Simple organic solutions for controlling damaging pests in a garden include starting with healthy plants, controlling the saturation of soil, hosing off the leaves, hand picking aphids from bushes and pruning dead leaves and decaying plant life. It is also a good idea to research the soil in an area in advance of starting a garden to ensure proper pH levels and composition for the flowers being planted there. Use organic fertilizer or compost to supplement, as appropriate.



Hummingbirds are beautiful, exotic creatures that enhance gardens. They also play a vital role in supporting native plant life by acting as pollinators. Attracting them requires patience and persistence, but once a hummingbird finds your garden, they will often return frequently and provide immense enjoyment for the entire family. 

If you are searching for ideas for your own hummingbird backyard oasis or simply want to visit these beautiful birds and enjoy watching them in flight, we welcome you to view our botanical collection at Flamingo Gardens. Our seasonal visitors include several different species of hummingbirds including the majestic Ruby Throat Hummingbird.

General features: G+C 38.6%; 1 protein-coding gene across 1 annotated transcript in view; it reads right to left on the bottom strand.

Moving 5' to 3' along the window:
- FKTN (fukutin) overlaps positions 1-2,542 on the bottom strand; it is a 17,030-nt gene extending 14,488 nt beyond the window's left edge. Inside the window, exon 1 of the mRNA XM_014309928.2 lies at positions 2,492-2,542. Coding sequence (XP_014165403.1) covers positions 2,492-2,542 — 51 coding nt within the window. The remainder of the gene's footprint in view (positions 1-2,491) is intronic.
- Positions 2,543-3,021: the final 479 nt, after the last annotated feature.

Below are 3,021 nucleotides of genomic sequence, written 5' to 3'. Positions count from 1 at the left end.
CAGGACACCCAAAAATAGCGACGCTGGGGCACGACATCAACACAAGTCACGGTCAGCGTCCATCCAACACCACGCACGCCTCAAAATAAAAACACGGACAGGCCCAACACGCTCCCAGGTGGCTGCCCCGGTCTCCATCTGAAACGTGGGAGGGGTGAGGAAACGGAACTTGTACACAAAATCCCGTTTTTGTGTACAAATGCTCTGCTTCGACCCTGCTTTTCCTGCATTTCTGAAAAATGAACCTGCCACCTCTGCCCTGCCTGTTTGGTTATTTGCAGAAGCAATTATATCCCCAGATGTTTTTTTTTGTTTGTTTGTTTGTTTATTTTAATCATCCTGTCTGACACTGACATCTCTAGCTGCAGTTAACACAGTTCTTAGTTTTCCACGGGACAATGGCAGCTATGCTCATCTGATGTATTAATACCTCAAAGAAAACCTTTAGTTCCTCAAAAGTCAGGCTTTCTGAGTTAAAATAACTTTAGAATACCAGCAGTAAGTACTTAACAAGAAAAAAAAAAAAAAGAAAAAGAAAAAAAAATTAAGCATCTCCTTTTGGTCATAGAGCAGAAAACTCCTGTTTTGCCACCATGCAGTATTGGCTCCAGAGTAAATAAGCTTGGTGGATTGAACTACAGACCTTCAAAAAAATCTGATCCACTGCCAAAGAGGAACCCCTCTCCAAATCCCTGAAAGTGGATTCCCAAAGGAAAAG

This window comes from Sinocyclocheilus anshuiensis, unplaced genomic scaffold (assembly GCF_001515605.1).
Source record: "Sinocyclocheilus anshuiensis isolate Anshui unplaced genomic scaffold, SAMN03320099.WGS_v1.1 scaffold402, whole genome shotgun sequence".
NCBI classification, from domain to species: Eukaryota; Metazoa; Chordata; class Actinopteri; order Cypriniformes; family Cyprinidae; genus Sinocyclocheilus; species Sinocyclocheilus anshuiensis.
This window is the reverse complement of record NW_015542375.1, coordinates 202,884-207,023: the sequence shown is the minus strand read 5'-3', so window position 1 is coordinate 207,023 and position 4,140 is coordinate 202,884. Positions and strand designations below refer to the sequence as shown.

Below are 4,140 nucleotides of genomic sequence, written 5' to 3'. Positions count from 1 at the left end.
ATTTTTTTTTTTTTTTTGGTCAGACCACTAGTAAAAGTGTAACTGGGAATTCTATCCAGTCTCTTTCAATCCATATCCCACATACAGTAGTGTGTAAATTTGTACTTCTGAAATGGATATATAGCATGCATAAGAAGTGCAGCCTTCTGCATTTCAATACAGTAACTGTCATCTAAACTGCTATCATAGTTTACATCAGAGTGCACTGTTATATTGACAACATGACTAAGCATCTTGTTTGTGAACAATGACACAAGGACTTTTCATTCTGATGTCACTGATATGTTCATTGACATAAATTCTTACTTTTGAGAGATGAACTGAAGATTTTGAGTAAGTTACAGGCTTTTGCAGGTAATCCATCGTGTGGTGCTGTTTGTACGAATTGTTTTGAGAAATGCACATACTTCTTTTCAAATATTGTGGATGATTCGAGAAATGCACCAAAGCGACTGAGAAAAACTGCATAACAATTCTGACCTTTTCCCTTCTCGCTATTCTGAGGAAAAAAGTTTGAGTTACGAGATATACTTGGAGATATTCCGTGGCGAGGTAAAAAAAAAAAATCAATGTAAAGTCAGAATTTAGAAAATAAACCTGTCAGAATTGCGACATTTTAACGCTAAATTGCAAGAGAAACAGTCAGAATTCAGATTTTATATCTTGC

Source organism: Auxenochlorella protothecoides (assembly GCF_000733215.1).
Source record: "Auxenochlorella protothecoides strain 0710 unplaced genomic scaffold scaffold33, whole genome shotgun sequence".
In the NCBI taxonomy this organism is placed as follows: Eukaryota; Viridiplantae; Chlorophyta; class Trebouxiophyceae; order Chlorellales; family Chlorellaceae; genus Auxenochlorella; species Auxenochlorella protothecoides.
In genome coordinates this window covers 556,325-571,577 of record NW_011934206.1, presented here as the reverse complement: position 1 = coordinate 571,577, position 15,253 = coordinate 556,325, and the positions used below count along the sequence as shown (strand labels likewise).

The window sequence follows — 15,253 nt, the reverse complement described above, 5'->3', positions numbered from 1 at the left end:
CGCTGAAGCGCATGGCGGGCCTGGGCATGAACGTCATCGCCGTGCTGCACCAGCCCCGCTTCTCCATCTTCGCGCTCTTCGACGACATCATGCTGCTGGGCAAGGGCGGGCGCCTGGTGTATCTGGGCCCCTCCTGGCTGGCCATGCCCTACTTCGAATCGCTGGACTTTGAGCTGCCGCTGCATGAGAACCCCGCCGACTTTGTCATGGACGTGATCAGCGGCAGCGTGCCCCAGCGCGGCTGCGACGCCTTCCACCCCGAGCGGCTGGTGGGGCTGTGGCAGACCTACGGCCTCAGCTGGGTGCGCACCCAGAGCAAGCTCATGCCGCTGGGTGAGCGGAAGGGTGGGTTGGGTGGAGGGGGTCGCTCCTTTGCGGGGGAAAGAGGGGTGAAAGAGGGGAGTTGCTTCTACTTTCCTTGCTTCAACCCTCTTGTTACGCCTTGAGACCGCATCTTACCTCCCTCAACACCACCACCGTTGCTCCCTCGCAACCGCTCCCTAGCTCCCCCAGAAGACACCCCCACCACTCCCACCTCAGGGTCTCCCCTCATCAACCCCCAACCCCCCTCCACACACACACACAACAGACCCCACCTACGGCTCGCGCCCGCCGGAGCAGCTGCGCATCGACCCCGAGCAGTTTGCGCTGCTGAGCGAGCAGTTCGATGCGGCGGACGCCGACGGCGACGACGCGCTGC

Our gardens include over 3,000 species of beautiful wildflowers, flowering plants, trees and bushes in a serene setting, perfect for the entire family to enjoy. Spend a day with us to learn more about the hummingbird and many of Florida's other amazing native wildlife and plant life. You are certain to gain a new appreciation for these amazing creatures and leave feeling inspired to create your own hummingbird backyard habitat. 


About the Author

Jonathan Leger is a sponsored member of the Garden Writer's Association and a gardening enthusiast. He runs a small site dedicated to the history, education and care of a variety of roses at http://cabbageroses.net



1 comment:

  1. Very nice article, we get the Ruby throated Hummingbird in Fort Lauderdale, we have lots of live oaks in our neighborhood.